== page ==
Appealing to the Census

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Niamh Manning

Niamh Manning, Marketing Executive at PML Group, on how commuter data from Census 2016 is good news for OOH advertisers.

The commuting patterns of the people in Ireland was the subject matter of a recently released set of data from the CSO from Census 2016. The Census provides rich information on the makeup and behaviours of Irish society, and its commuting habits have obvious implications for the strategic planning of OOH campaigns.

As the economy becomes more buoyant more people are working and therefore more are commuting. While there are almost 3 million commuters in Ireland, 1.88 million indicated they travelled to work, an increase of 10% on 2011 figures and surpasses the previous highest record set in 2006.

Out of Home advertising is all about communicating with people when they are on the move and commuters can encounter several OOH advertising touchpoints throughout their commute, at a time when they are alert, more receptive and less distracted by other forms of media.

Commuters tend to travel the same route daily, therefore advertisers can enjoy an increase in impressions and higher recall rates due to the increased number of commuters, the frequency of travel and prolonged dwell times.

So, what is the census telling us? The average national commuting time now stands at over 28 minutes while almost 200,000 commuters (1 in 10) spend an hour or more commuting to work nationally, an increase of almost 50,000 (31%) on 2011. The average commuting time for Dubliners is slightly longer than the national average at 31 minutes.

The most popular mode of transport is the car with 72% outside of Dublin travelling by car to work compared to 51% of Dubliners.  Public Transport has seen a 21% increase in passenger numbers since 2011. Due to accessibility, Dubliners are more likely to travel by public transport. As it currently stands, 14% of Dubliners travel by Bus, 8% travel by Train, DART or Luas while 7% of Dubliners cycle to work.

In terms of age groups and their preferred mode of transport, 25-29 year olds were the largest age group travelling by bus at 19,727, an increase of 1.4% from 2011.

30-35 year olds were the largest group to travel by car at 188,149, up 13% in the last 5 year. And the largest age group travelling by train was 35-39-year-olds, which saw a significant increase of 34% compared to 8,437 travelling in 2011.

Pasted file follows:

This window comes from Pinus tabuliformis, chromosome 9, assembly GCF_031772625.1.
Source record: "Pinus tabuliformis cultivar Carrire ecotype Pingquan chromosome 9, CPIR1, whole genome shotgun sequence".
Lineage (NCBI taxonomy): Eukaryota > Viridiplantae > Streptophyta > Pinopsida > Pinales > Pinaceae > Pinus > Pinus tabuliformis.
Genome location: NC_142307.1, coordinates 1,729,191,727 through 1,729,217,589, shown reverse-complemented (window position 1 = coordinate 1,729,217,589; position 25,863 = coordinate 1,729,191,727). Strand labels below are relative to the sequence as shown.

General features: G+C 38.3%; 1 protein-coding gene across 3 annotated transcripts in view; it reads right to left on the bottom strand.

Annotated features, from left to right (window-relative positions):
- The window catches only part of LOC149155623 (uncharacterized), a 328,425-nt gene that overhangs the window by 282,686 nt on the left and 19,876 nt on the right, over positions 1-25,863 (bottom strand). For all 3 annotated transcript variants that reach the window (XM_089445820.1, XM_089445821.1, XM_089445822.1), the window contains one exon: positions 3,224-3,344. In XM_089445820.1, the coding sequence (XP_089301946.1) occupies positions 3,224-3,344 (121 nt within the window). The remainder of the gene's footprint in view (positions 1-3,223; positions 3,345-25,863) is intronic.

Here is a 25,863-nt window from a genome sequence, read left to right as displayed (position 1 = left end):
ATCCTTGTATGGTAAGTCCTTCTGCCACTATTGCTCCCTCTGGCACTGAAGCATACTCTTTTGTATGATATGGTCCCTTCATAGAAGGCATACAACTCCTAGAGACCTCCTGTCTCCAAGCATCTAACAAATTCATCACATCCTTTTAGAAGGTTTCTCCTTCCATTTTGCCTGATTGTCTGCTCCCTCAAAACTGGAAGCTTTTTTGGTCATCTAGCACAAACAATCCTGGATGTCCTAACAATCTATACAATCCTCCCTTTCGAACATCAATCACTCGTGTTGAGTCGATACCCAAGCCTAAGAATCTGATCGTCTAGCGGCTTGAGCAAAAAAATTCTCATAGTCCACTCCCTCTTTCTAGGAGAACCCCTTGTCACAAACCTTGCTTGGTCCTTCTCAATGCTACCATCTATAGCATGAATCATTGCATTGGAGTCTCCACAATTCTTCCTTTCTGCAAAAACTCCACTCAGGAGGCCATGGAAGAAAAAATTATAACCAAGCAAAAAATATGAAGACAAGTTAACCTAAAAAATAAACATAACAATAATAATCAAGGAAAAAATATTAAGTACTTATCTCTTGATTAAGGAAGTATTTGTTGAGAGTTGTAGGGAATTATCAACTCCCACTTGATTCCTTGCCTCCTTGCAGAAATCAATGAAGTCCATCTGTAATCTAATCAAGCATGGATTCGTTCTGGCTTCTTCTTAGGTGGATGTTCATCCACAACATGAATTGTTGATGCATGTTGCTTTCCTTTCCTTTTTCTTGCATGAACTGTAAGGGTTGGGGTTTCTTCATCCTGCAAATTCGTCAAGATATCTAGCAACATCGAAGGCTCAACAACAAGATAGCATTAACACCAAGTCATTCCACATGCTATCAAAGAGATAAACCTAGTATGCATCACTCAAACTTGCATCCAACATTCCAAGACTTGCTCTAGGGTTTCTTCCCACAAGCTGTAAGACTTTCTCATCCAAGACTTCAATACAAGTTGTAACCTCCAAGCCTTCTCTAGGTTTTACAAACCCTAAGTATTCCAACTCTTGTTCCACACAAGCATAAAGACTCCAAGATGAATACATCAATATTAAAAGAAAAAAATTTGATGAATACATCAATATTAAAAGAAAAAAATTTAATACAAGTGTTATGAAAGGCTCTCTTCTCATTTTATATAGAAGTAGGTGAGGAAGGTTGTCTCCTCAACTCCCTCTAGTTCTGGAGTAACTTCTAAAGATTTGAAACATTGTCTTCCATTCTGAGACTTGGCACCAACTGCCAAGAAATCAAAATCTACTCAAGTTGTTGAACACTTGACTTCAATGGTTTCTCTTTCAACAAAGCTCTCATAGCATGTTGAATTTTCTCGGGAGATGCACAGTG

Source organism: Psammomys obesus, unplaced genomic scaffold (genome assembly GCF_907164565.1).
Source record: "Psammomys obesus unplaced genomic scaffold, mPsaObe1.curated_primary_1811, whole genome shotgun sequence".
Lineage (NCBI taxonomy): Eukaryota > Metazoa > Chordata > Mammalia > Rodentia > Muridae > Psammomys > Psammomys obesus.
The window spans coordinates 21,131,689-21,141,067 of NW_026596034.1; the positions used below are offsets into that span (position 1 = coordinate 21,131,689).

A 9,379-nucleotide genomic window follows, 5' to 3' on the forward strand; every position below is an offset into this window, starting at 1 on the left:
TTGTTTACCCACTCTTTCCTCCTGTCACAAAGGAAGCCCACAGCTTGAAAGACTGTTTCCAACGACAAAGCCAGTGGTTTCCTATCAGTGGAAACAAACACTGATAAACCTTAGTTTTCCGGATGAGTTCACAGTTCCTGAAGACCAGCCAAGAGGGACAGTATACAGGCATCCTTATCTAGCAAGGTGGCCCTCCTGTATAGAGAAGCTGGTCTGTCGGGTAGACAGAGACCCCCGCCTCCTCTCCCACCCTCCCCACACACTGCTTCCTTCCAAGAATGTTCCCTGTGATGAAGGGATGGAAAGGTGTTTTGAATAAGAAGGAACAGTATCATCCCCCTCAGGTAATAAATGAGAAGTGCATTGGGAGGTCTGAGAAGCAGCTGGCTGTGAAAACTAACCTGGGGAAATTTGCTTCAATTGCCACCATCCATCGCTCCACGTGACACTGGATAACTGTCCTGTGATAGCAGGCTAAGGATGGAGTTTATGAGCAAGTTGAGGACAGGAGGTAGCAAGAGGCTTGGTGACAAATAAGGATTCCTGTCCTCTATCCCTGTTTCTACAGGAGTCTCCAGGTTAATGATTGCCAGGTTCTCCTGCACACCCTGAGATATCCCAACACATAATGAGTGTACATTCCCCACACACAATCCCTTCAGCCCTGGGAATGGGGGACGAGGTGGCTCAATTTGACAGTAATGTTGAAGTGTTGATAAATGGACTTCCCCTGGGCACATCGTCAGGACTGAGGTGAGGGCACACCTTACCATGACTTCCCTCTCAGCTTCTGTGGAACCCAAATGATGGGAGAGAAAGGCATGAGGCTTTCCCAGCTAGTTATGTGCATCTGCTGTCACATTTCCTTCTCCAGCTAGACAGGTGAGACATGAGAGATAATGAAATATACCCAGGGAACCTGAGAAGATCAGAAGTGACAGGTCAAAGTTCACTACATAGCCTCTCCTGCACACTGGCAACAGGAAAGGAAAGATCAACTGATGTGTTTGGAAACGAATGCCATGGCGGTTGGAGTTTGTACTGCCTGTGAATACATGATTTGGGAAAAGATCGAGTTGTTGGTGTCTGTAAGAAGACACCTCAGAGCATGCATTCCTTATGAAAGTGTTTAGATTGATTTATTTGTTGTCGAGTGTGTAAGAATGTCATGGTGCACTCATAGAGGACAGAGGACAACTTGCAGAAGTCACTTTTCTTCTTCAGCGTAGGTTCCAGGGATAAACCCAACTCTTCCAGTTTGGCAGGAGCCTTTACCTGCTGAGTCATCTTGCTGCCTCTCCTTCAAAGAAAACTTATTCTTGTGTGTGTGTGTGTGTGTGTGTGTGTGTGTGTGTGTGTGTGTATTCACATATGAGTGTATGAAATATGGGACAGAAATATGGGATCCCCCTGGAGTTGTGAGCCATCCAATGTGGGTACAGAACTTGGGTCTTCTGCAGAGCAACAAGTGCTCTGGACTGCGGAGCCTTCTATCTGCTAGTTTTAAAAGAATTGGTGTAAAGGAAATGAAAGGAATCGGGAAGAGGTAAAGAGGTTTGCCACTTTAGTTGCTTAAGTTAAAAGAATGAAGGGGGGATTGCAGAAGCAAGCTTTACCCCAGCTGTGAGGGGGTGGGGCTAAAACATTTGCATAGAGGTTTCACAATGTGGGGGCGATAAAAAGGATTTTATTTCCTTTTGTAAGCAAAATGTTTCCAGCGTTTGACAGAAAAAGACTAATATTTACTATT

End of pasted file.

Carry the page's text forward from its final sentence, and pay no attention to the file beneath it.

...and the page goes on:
The key takeaways from the CSO’s commuting results is that there are more people commuting than ever before and it’s taking longer to reach our destinations. The car is still the most popular mode of transport and all modes of public transport have seen an uplift in passenger numbers. Women travel by car, bus and foot in larger numbers than men.

The growing trend of urbanisation also has an impact on OOH planning, 63% of the Irish population live in urban areas resulting in high density areas. Saggart was found to be Ireland’s fastest growing town, up 46% since 2011.

As an OOH agency specialising in location-based marketing, the Census offers us a rich source of data to inform strategy.

The Census is one data source among many that our planning teams engage with to build audience profiles based on how they live, work and play.

Commuting habits are an important aspect of this strategy as the commuter audience can expect to encounter a host of OOH opportunities on their journey. Our teams integrate other data sources to hone these opportunities into an optimised OOH campaign.

By effectively targeting the right audience at the right time in the right place, brands can enjoy higher levels of engagement, maximise campaign effectiveness and increase ROI.

The recent census shows that the audience of OOH and the potential to communicate with an ‘on the go’ audience is growing. The commuter OOH market creates unavoidable impact, constant presence and is the ideal way to stay connected to consumers at a time they are out of reach… and now there’s more eyes than ever on the OOH medium.

Originally posted on LinkedIN.